A Natural Area Anniversary
example of a Natural Area that has been expanded to include more natural features and the landscapes they comprise.
Jam-Up Cave Natural Area, designated in 1980, features a massive cave that exits a cliff face in a meander of the Jacks Fork River. In the geologic past, a rear entrance of the cave captured a surface stream and rerouted it through the cave. This phenomenon is called "stream piracy."
False bugbane, harebell and American barberry, plants that are relicts of the Ice Age, grow along this stretch of the river, but they exist in few other places in Missouri. In 1995, the National Park Service expanded Jam-Up Cave Natural Area, creating the Jacks Fork Natural Area to capture additional features within the rugged river hills landscape.
Tucked among the hills above the Missouri River floodplain in Holt County, Little Tarkio Prairie is an isolated relic of the once dominant dry-mesic prairie type. Dry-mesic means the prairie moisture level is moderate, and the types of organisms present are adapted to conditions that fall somewhere between dry and moist.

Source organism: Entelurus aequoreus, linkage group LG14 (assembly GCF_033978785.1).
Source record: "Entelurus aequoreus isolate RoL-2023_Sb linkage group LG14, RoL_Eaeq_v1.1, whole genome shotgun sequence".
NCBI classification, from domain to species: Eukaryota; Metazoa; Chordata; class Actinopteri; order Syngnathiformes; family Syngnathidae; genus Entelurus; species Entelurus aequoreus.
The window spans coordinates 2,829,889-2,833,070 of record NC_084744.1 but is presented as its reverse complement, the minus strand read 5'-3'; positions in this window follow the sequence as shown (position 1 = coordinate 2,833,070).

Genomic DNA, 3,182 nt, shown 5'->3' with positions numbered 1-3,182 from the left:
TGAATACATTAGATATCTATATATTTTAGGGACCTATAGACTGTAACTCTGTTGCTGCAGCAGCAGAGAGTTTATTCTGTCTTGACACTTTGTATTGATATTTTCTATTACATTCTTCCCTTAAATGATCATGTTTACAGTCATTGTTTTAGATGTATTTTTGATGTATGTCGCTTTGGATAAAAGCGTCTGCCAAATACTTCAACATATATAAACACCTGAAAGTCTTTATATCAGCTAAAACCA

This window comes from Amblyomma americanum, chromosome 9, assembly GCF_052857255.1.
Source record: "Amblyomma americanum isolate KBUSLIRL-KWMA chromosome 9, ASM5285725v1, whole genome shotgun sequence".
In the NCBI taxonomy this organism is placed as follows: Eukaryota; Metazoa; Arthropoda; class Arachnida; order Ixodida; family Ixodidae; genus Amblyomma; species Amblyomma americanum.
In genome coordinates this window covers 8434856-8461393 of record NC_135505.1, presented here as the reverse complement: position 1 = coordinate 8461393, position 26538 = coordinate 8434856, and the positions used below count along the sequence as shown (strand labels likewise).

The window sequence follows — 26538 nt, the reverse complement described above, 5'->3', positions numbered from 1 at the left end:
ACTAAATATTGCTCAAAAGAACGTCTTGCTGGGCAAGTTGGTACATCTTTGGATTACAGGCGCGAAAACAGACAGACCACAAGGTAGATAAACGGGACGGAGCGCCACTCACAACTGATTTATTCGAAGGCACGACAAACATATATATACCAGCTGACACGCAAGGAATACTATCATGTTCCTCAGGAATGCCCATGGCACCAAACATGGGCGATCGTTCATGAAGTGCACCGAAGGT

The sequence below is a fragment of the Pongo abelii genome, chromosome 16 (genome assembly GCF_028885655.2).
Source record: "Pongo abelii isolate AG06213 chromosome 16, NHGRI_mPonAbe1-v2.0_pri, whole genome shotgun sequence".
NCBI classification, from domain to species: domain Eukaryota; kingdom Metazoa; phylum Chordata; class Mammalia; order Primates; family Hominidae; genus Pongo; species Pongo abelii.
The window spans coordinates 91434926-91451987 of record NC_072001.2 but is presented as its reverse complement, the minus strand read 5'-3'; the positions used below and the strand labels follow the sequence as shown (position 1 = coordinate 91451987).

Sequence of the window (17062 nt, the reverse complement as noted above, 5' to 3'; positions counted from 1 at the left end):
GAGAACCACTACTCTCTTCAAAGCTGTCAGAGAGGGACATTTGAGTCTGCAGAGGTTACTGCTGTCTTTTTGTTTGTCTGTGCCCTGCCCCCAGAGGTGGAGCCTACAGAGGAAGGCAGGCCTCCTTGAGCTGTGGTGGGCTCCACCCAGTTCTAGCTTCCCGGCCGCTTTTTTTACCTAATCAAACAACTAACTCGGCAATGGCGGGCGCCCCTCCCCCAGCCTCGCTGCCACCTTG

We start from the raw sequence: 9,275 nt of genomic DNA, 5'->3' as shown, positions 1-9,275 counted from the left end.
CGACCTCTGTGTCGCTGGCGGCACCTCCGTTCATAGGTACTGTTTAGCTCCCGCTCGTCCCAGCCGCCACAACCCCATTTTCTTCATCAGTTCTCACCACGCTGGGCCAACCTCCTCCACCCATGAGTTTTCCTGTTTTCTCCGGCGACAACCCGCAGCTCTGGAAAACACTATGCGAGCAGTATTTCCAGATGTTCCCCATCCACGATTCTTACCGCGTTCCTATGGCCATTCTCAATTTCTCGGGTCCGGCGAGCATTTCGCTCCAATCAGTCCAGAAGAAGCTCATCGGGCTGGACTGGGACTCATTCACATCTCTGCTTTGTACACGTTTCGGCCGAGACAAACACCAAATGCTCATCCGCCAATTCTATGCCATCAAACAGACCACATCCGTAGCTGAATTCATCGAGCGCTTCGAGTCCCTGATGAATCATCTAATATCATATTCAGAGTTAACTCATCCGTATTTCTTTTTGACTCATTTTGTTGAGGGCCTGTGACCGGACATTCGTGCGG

While the "Little" in Little Tarkio does reflect the area's small size (15 acres), the term does not depict the area's true value. Seeds from Little Tarkio are the building blocks of future prairies. More than 100 species of plants growing there will provide a harvest of restoration opportunities for years to come. In early June, coneflowers, prairie clover and prairie phlox dress this little prairie in multiple shades of purple. Such splendor can be found in very few places north of the Missouri River.
The small pieces of prairie like Little Tarkio, Helton Prairie in Harrison County, and Tarkio Prairie (not much bigger than Little Tarkio Prairie) in Atchison County hold the hope of recreating a portion of the former prairie ecosystem in Northwest Missouri. This local, homegrown seed is thought to be more likely to succeed in prairie restoration attempts because its source has adapted over time in this region's climate instead of the climate in a distant region of the country.
In Dent County, the dolomite glades within Indian Trail Natural Area are beautiful rocky openings surrounded by post oak and pine woodlands. One route of the Trail of Tears, taken by the Cherokees from the Appalachians to Oklahoma, reportedly traverses this area. By about mid-May, thousands of brightly blooming Indian paintbrushes dot the landscape. This is an atypical display,